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resolved Jan 1
Resolved
YES

The Financial Times published several predictions for 2023. One of them was the following:

Can China restore economic growth to more than 5 per cent?

"Yes. China is facing a bleak ending to 2022; the opening from its “zero-Covid” policy will sadly claim many more lives yet and is overwhelming hospitals, as the pandemic did elsewhere in 2020-21. But a lot can and will change over the course of the year. Once China learns to “live with Covid”, economic activity should bounce back strongly. Consumer spending will be energised by a pandemic-fuelled glut in savings and Beijing will launch a stimulus package focused on infrastructure." James Kynge

Preferably resolves according to reporting from the Financial Times, though I reserve the right to resolve by my own judgment if necessary.

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predicted NO

Why would you resolve it based on a prediction from the end of 2022? This is a actual in-depth analysis of the PRC's 2023 GDP growth rate https://rhg.com/research/through-the-looking-glass-chinas-2023-gdp-and-the-year-ahead/

@Ayrtonite I stated pretty explicitly that I would defer to judgment from the Financial Times rather than my own if possible. Financial Times suggested they got this prediction right. 🤷

https://www.ft.com/content/7eef99e6-6bd5-4e84-85c1-ec77cc0671af

Please LMK if you disagree with this decision - happy to discuss.

predicted NO

@CarsonGale I don't have access to the Financial Times, could you copy/paste the relevant text from the article?

@Gabrielle Yes - the relevant text is below.

The Financial Times’s team of crystal ball gazers had their best year for a while in 2023, with only three wrong answers — though we got these pretty wrong. The S&P 500 did not fall by more than 10 per cent, but climbed over 20 per cent (though driven mostly by just seven tech stocks). Europe didn’t experience blackouts, though we said this would happen only in a very cold winter (it wasn’t). And there wasn’t a string of defaults in Africa, though Ethiopia did default this week.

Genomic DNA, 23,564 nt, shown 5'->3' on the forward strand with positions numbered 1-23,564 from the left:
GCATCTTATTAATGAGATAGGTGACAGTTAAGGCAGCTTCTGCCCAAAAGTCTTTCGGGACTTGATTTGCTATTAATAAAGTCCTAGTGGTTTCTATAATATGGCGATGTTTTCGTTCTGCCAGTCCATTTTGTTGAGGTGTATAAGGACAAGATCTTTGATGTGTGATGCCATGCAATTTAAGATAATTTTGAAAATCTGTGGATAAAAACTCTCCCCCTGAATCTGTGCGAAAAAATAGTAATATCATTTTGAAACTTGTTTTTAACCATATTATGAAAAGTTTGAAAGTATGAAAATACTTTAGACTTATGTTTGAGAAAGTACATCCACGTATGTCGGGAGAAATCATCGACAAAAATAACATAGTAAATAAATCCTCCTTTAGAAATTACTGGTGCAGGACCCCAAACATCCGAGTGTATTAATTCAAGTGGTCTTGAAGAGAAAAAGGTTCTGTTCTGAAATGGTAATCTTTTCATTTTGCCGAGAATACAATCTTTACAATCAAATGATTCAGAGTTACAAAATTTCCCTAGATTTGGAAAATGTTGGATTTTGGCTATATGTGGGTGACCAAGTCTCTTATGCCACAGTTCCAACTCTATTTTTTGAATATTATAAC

predicted NO

@CarsonGale Hmm, so they didn't explicitly state it, just implicitly. I'm guessing then that they're using the official numbers, not any analysis (like above) of the actual GDP growth.

I think you resolved correctly, matching what the Financial Times, but I'm not sure that they judged themselves correctly.

predicted NO

@CarsonGale I'm not saying that you should use your own judgment over the financial times, just to use a source that does not rely on taking the GDP growth rate presented by the CCP at face value and actually conducts in-depth research. The source I am providing from the Rhodium Group goes into detail on why and just how far off a 5% GDP growth rate is. The authors are Daniel H. Rosen, Logan Wright, Charlie Vest, and Rogan Quinn.

"In sum, 2023 started with a great deal of optimism for an economic rebound. Despite the abundant evidence that the recovery was falling short of expectations, Beijing has not wavered in insisting that the economy is still on track. In our view, growth in 2023 was probably closer to 1.5% than the “around 5%” that Beijing will report in January." Would highly recommend giving it a read https://rhg.com/research/through-the-looking-glass-chinas-2023-gdp-and-the-year-ahead/

predicted YES

@Ayrtonite I just want to point out that to change the resolution criteria from 'what the FT reports (given the FT finds the CCP's numbers credible or reportable) to 'an estimate of what they probably are really ' would be a huge change, and as someone who bet under the explicit conditions of the former I would lose a lot of mana and would be very unhappy about that.

predicted NO

@JoshuaWilkes It comes down to the spirit of the question vs. what the financial times says. It would make more sense to answer the question of "Can China restore economic growth to more than 5% in 2023?" based on the best information we can gather vs. solely going off of one source.

predicted YES

@Ayrtonite I think the position you are arguing for can fairly be characterised as "description text and clarifying comments from the creator should be subordinate to spirit of the question". Given that description text and clarifying comments typically exist because spirit of the question is subjective, this would be a retrograde step for Manifold.

predicted YES

@Ayrtonite like, I understand your frustration in this example, but the whole point of getting Carson to specify a source is so that at market close they can't choose between wildly different reporting and estimates. It's good that they specified the FT because then bettors have more knowledge and less standing to complain when FT is actually used as a source.

China 2024 GDP market!

Are these CCP statistics or independent estimates?

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